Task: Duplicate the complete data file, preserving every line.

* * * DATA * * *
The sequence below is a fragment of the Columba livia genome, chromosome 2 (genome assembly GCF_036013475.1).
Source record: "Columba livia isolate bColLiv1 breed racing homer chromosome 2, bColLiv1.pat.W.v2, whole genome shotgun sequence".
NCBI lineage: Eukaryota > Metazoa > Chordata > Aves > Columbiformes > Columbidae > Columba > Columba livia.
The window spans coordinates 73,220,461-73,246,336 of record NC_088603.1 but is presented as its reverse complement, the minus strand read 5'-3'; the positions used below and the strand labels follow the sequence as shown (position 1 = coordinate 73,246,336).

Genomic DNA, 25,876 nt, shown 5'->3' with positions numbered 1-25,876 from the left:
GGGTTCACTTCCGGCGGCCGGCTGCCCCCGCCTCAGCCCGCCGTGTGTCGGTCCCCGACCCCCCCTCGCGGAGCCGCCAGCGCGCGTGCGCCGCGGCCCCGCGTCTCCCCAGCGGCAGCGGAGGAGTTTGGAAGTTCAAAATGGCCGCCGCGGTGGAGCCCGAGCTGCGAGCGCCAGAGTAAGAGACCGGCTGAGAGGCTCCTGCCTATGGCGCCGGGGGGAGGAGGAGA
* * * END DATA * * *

The sequence below is a fragment of the Columba livia genome, chromosome 2 (genome assembly GCF_036013475.1).
Source record: "Columba livia isolate bColLiv1 breed racing homer chromosome 2, bColLiv1.pat.W.v2, whole genome shotgun sequence".
NCBI lineage: Eukaryota > Metazoa > Chordata > Aves > Columbiformes > Columbidae > Columba > Columba livia.
The window spans coordinates 73,220,461-73,246,336 of record NC_088603.1 but is presented as its reverse complement, the minus strand read 5'-3'; the positions used below and the strand labels follow the sequence as shown (position 1 = coordinate 73,246,336).

Genomic DNA, 25,876 nt, shown 5'->3' with positions numbered 1-25,876 from the left:
GGGTTCACTTCCGGCGGCCGGCTGCCCCCGCCTCAGCCCGCCGTGTGTCGGTCCCCGACCCCCCCTCGCGGAGCCGCCAGCGCGCGTGCGCCGCGGCCCCGCGTCTCCCCAGCGGCAGCGGAGGAGTTTGGAAGTTCAAAATGGCCGCCGCGGTGGAGCCCGAGCTGCGAGCGCCAGAGTAAGAGACCGGCTGAGAGGCTCCTGCCTATGGCGCCGGGGGGAGGAGGAGA